A number of timber sleepers at approximate 1.0m intervals are visible along the course of the trackbed, and cast-iron sleepers and track chairs have been recorded in the northern section. The gauge of the track appears to have been approximately 20 inches.
EXTENT OF SCHEDULING: the monument consists of two separate areas of protection. The boundary runs between SX 6038390820 in the north and SX 6029889816 in the south, to include the target carrier track bed and cutting, and Observation Post 6. The track route is subdivided by a later military loop road at SX 6035590416; the road continues at a lower level along the side of the railway bank to south to SX 6029790192. The road is not included in the scheduling. The earthwork features between SX 6041390486 and SX 6039690600, and an L-shaped mound at SX 60419073 are also not included in the scheduling. A buffer of 2m is included around the whole monument for the support and preservation of the earthworks, with the exception of the edge of the scheduling that runs along the loop road as described above.


English Heritage, 2015, Okehampton Artillery Range. Observation Post 6 and Incline Target Railway (Correspondence). SDV358968.

English Heritage is undertaking a project to consider the military buildings on Okehampton Training Camp for addition to the National Heritage List for England. Research carried out in 2002 identified a number of remains associated with the military activity on the Range. Following an inspection of these remains in June 2014, seven sites have been carried forward as part of the project including Observation Post 6 and incline target carrier, East Mill Tor.
Observation Post 6 (OP6) and the incline target railway, on the east flank of East Mill Tor, are first shown on a military Ordnance Survey Map of Okehampton in 1898 (WO/78/3444). The post is marked ‘Bombproof’, and the railway as ‘Tramway for Running Target’. The features are not shown on the survey map of 1892 (WO/78/4547), so a c.1895 date for their construction is probable.
PRINCIPAL FEATURES: the c.1895 inclined moving target railway includes a long, curvilinear cutting that follows the east slope of East Mill Tor (partly incorporated into the Loop Road) and terminating at Skit Bottom, 175m south of the East Okement Farm enclosures; and the former trolley shed, now called Observation Post 6.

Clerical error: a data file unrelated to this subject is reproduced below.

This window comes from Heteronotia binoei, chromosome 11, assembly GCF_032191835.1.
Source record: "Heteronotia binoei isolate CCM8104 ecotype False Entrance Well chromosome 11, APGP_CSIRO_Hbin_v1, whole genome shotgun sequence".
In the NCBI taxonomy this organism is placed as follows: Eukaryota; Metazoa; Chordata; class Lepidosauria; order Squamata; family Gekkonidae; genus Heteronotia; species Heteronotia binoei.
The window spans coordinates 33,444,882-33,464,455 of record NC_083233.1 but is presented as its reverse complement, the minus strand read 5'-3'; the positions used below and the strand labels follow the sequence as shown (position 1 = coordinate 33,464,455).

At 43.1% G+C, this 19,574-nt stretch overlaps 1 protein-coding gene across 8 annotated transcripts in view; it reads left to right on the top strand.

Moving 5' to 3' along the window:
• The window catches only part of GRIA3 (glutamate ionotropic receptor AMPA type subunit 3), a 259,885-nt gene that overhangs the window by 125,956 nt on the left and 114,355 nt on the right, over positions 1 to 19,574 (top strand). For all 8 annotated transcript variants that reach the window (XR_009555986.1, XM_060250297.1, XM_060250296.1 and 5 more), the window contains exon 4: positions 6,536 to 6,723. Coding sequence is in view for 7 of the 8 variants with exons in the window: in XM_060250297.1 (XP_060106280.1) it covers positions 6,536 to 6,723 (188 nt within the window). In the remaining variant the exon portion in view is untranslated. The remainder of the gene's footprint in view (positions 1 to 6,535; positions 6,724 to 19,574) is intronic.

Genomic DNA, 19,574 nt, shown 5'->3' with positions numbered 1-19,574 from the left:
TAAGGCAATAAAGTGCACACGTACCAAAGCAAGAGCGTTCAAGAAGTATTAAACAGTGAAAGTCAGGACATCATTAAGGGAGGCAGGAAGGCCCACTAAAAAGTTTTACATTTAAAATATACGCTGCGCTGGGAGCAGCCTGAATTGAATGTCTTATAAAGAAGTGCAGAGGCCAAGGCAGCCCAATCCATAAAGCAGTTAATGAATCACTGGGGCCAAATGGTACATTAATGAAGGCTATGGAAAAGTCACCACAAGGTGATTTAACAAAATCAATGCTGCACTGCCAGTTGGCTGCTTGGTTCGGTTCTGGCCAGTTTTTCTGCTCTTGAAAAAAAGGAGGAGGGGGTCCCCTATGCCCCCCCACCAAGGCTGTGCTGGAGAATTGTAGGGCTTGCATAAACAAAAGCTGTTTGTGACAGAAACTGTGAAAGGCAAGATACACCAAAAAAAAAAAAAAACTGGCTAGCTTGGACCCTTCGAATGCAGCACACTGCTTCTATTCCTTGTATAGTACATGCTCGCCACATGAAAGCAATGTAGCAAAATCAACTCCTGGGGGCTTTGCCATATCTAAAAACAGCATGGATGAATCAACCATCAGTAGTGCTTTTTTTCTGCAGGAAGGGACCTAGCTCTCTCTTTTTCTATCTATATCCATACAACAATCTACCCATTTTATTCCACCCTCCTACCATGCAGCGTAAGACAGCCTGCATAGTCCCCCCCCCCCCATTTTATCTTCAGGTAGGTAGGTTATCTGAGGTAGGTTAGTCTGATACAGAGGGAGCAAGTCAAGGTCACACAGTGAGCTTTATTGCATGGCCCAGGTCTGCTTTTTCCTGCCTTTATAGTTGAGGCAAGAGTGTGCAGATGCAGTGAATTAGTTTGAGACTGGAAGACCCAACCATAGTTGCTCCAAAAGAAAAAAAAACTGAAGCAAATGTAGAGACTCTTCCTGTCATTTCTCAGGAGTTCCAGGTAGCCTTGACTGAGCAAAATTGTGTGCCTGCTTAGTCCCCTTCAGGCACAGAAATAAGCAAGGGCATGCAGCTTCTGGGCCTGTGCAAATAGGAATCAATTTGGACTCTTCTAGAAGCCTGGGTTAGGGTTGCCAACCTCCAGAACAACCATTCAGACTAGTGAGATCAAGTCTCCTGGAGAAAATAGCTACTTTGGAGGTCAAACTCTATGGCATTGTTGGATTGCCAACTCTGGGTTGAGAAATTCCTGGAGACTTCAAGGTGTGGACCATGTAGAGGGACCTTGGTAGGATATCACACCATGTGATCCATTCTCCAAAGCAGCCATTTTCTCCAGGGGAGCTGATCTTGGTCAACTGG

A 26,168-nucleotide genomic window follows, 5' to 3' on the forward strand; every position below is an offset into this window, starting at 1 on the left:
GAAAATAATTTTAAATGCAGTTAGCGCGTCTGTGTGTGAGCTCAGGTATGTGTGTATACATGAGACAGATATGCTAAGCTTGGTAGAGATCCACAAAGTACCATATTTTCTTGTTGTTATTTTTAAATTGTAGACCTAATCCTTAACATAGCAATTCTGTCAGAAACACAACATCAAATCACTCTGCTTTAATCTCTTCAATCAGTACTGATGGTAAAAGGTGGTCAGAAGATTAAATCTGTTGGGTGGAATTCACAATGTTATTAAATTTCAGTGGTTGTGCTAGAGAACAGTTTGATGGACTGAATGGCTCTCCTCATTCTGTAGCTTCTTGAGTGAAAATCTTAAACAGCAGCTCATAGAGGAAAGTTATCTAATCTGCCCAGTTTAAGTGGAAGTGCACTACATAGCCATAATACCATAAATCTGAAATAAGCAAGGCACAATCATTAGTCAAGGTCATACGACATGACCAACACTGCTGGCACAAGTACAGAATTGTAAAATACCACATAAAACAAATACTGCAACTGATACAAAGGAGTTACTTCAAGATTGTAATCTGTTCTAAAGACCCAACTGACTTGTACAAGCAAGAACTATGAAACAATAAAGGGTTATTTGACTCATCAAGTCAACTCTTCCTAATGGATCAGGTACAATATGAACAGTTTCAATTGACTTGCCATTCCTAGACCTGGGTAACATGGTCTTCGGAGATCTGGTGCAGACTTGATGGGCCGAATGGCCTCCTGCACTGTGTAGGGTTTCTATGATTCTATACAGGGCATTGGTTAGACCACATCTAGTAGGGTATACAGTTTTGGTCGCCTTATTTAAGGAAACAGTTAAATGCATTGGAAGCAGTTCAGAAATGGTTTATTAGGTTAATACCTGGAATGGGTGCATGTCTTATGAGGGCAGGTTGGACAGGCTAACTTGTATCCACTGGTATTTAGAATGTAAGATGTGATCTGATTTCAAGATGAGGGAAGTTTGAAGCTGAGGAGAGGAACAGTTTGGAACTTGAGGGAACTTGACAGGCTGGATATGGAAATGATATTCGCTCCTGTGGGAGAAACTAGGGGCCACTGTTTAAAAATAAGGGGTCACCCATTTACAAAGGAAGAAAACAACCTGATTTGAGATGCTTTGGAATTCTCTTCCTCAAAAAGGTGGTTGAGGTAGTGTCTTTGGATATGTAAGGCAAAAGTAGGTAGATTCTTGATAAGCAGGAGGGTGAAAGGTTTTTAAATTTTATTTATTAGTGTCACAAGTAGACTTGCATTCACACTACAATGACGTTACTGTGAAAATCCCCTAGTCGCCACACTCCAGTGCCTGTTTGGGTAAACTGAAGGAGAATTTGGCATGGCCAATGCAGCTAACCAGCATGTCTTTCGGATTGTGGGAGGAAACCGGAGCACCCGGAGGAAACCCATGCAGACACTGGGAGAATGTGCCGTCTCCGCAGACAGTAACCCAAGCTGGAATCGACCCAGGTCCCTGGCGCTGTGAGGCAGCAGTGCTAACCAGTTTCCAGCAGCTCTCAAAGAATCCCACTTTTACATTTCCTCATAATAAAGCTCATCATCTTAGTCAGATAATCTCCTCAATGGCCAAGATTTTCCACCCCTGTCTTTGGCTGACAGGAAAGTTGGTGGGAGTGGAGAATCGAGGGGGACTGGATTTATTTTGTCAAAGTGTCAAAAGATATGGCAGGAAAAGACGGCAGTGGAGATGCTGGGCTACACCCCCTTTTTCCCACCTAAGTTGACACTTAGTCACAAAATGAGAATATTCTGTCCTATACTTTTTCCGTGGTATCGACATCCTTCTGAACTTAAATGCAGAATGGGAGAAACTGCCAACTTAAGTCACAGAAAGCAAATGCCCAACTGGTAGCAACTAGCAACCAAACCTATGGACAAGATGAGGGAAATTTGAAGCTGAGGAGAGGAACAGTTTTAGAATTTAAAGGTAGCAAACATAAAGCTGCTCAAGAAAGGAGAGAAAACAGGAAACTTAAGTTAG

DESCRIPTION: the inclined target railway consists of a turf-covered stone shelter with concrete lining, known as Observation Post 6 (OP6), and a curvilinear cutting, formerly used by a moving target railway, between SX 6029289853 and SX 6038590810. OP 6 measures 6.4m north to south by 2.5m, and rises to 2.0m above ground. It has a depth of 1.0m in places and forms a mound mostly covered by turf. The entrance to the south is protected by a steep, splayed stone cutting. The wide entrance portal is supported by a timber lintel, and the interior corrugated iron ceiling is supported on timber cross beams that are evenly-spaced. The side and rear walls are exposed rubble stone. The interior is subdivided into two roughly equal sections by a chest-height cast-concrete partition with iron rungs fixed to the outer face and a steel handrail to the top.
The embanked ditch, or cutting, that formed the head of the target railway leads south-east from OP6 before making a sharp U-turn north. It descends through a long steep-sided cutting measuring on average 2.8m wide at its base and 1.8m deep. At SX 6029490193 the cutting ends and the trackbed joins the Loop Road; diverting east from it at SX 6035590416. Shortly before the trackbed ends on inclined open ground, a short branch curves to the north-east between SX 6041390486 and SX 6039690600. The branch may have been the former course of the railway, or used to service target trolleys. At the northern end of the trackbed, at SX60419073, is an L-shaped mound approximately 4.5m long. It is recorded as being of stone with corrugated iron elements, and its former function is unknown.
A number of timber sleepers at approximate 1.0m intervals are visible along the course of the trackbed, and cast-iron sleepers and track chairs have been recorded in the northern section.
The gauge of the track appears to have been approximately 20 inches.
See report for further information.


National Monument Record, 2018, Pastscape, 832018, SX69SW61 (Website). SDV360651.

The course of a former artillery target railway on the lower east facing flank of East Mill Tor. The railway originates at Observation Post 6, the former `Trolley Shed' (2a) and follows a sinuous course before terminating some 175 metres south of the East Okement Farm enclosures.

Sources / Further Reading

SDV223253Worksheet: Royal Commission for the Historical Monuments of England. 1993. Okehampton Artillery 'D' Range Moving Target. Unknown.
SDV342938Aerial Photograph: Royal Air Force. 1946 - 1949. Royal Air Force Aerial Photographs. Royal Air Force Aerial Photograph. Photograph (Digital).
SDV346026Aerial Photograph: GeoInformation Group Ltd. 2010. 1:625 2010 Colour (12.5cm resolution). 2010 Aerial Photographs. Digital.
SDV357602National Heritage List for England: English Heritage. 2015. National Heritage List for England. Historic Houses Register. Digital.
SDV358968Correspondence: English Heritage. 2015. Okehampton Artillery Range. Observation Post 6 and Incline Target Railway. English Heritage (Designation) Consultation Report. 1424327. Digital.
SDV359222Report - Survey: Francis, P.. 2002. Okehampton Artillery Range. A4 Comb Bound. 14, Appendix 4.
SDV360651Website: National Monument Record. 2018. Pastscape. http://www.pastscape.org.uk. Website. 832018, SX69SW61.

Associated Monuments

MDV113530Related to: Observation Post (6) east of East Mill Tor, Dartmoor Forest (Monument)

Associated Finds: none recorded

Associated Events

  • EDV7620 - Okehampton Artillary Range

Date Last Edited:Oct 5 2018 1:14PM